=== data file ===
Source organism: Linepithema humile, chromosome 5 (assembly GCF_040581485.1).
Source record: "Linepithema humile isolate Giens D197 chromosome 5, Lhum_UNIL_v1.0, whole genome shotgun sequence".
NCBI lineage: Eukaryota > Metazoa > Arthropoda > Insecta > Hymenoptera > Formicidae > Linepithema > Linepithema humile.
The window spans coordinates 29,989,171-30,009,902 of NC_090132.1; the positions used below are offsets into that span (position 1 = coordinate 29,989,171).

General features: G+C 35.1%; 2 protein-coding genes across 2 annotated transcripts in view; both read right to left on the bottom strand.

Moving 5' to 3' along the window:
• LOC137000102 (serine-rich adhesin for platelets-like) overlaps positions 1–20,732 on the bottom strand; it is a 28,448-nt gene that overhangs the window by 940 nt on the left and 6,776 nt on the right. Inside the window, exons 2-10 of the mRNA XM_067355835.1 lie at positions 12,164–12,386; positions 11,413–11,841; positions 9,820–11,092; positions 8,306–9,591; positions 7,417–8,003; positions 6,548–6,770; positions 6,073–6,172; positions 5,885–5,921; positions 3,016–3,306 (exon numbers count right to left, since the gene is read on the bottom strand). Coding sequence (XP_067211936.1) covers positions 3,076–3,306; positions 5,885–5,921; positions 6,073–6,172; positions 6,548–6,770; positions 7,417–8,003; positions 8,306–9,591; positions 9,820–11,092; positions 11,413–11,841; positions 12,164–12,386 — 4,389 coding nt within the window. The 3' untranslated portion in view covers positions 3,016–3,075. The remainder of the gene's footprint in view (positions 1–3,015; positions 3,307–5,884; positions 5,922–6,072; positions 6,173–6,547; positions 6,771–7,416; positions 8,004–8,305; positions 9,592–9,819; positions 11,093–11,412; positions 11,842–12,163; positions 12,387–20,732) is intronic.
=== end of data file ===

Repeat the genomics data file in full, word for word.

Source organism: Linepithema humile, chromosome 5 (assembly GCF_040581485.1).
Source record: "Linepithema humile isolate Giens D197 chromosome 5, Lhum_UNIL_v1.0, whole genome shotgun sequence".
NCBI lineage: Eukaryota > Metazoa > Arthropoda > Insecta > Hymenoptera > Formicidae > Linepithema > Linepithema humile.
The window spans coordinates 29,989,171-30,009,902 of NC_090132.1; the positions used below are offsets into that span (position 1 = coordinate 29,989,171).

General features: G+C 35.1%; 2 protein-coding genes across 2 annotated transcripts in view; both read right to left on the bottom strand.

Moving 5' to 3' along the window:
• LOC137000102 (serine-rich adhesin for platelets-like) overlaps positions 1–20,732 on the bottom strand; it is a 28,448-nt gene that overhangs the window by 940 nt on the left and 6,776 nt on the right. Inside the window, exons 2-10 of the mRNA XM_067355835.1 lie at positions 12,164–12,386; positions 11,413–11,841; positions 9,820–11,092; positions 8,306–9,591; positions 7,417–8,003; positions 6,548–6,770; positions 6,073–6,172; positions 5,885–5,921; positions 3,016–3,306 (exon numbers count right to left, since the gene is read on the bottom strand). Coding sequence (XP_067211936.1) covers positions 3,076–3,306; positions 5,885–5,921; positions 6,073–6,172; positions 6,548–6,770; positions 7,417–8,003; positions 8,306–9,591; positions 9,820–11,092; positions 11,413–11,841; positions 12,164–12,386 — 4,389 coding nt within the window. The 3' untranslated portion in view covers positions 3,016–3,075. The remainder of the gene's footprint in view (positions 1–3,015; positions 3,307–5,884; positions 5,922–6,072; positions 6,173–6,547; positions 6,771–7,416; positions 8,004–8,305; positions 9,592–9,819; positions 11,093–11,412; positions 11,842–12,163; positions 12,387–20,732) is intronic.